The Nebuta Festival

The Nebuta Festival takes place from August 2th to 7th in the city of Aomori, which is located at the northern tip of Honshu, Japan’s main island. Nebuta means drowsiness. Similar to the Kanto Festival taking place in Akita during the same week, the festival has it’s origins in waking up sleepy souls with the fall harvest season coming up. There are Nebuta Festivals in various places in the Tohoku district, although the one in Aomori is the most famous. Last year, some 37 million sightseers came to the city for the festival. The Nebuta Festival is probably one of the best known and biggest events in Japan.

The festival features a parade of huge floats in the shape of samurai warriors. The floats are made with wooden or bamboo frames that are covered with brightly colored papier-mâché and lit from within by hundreds of light bulbs. Most of the warriors depicted are historically famous generals or characters from well-known Kabuki plays.

The 2004 Aomori City Hall float depicted a character called Musashibo Benkei. He was a man of extraordinary cunning, strength, and martial arts skill. He accompanied the warrior Minamoto Yoshitsune throughout all of the campaigns of the Taira-Minamoto War in 1180. After the war the victorious Minamoto Yoritomo turned against his brother Yoshitsune who fled with Benkei. When Yoshitsune was by his brother’s troops, Benkei, fighting alone to the death, held off the troops for long enough to give Yoshitsune time to commit an honorable suicide. The float depicted Benkei standing firm to the death whilst being shot with arrows.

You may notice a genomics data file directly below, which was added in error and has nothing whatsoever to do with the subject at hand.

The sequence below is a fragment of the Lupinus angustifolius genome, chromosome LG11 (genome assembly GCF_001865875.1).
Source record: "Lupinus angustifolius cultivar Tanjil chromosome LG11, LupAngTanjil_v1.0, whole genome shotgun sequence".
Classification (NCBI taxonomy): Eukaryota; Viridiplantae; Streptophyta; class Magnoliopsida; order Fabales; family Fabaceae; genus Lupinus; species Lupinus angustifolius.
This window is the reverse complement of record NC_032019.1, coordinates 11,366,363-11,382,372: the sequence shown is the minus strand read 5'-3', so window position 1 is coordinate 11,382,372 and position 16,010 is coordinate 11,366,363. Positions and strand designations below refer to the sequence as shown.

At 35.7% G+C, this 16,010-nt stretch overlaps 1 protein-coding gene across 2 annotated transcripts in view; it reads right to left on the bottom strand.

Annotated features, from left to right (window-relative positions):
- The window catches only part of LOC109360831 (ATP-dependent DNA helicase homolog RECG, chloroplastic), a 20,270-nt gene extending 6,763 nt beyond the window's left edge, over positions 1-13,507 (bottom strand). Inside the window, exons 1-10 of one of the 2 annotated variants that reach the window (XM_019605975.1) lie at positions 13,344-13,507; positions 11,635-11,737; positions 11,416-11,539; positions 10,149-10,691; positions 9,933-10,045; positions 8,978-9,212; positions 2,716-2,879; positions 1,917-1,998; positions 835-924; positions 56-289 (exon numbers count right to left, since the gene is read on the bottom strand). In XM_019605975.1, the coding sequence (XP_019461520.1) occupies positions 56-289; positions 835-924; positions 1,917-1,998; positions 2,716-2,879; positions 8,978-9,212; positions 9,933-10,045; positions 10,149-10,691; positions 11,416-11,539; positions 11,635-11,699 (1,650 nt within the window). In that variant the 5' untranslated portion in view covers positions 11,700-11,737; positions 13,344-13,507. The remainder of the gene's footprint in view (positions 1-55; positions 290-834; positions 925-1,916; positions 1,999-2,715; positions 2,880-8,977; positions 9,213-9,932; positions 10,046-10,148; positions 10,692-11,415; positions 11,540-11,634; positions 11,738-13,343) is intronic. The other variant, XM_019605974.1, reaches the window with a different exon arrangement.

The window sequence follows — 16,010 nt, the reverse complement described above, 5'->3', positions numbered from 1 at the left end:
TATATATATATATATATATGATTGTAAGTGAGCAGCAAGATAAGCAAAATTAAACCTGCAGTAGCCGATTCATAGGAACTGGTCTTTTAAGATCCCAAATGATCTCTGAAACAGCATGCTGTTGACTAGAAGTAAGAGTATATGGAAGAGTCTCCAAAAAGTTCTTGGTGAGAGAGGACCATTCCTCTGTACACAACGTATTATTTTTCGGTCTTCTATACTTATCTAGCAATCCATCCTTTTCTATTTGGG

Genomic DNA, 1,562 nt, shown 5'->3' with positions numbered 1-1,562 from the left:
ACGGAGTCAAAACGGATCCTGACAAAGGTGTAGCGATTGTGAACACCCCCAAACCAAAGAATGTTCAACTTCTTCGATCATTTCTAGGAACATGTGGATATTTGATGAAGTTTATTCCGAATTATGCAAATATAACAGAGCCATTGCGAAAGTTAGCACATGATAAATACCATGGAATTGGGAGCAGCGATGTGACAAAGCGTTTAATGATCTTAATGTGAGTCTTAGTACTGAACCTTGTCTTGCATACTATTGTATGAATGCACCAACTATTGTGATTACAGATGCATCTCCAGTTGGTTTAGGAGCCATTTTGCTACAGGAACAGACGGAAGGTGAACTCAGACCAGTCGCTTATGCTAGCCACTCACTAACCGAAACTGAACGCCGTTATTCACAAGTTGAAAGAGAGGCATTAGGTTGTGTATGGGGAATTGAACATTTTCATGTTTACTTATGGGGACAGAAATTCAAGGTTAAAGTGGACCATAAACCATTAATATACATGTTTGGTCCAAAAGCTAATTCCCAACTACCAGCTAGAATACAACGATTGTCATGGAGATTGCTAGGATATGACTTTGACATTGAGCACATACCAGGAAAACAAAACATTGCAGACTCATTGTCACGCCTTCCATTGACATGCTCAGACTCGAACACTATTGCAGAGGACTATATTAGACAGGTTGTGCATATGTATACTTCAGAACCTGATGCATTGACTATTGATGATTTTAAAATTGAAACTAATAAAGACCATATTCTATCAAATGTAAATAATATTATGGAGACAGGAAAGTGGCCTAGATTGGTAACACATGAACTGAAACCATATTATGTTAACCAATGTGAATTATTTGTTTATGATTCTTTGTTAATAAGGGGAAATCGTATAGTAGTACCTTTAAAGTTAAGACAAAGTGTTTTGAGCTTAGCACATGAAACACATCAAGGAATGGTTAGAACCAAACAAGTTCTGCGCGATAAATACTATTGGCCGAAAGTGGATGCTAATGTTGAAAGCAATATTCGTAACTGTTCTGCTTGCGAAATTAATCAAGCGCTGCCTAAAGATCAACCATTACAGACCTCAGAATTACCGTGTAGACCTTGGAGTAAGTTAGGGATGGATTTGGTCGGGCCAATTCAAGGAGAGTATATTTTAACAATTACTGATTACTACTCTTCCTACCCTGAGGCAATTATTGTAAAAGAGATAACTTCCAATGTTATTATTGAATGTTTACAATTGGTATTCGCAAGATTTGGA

As dusk approaches, the floats, which measureas high as eight meters (26 feet) and as wide as 15 meters (49 feet), are illuminated. They are then pulled along a 2.5-kilometer (1.5 mile) course by anything from four to 50 people. The festival in Aomori usually features around 20 floats.

One of the reasons for the popularity of the Nebuta Festival is the free participation of many Aomori citizens. Around each float are hundreds of male and female dancers called haneto, who parade around town to the accompaniment of flutes and drums chanting “Rasse-rah, rasse-rah.” Anyone can join the fun as a haneto by renting a costume from a local shop.

The peak comes on August 5th and 6th, when the largest number of floats are on display. On the final day – August 7th – the floats begin their procession in the afternoon. Later that the evening, three floats judged to be the best are taken to the sea and placed on ships for a cruise around the port of Aomori.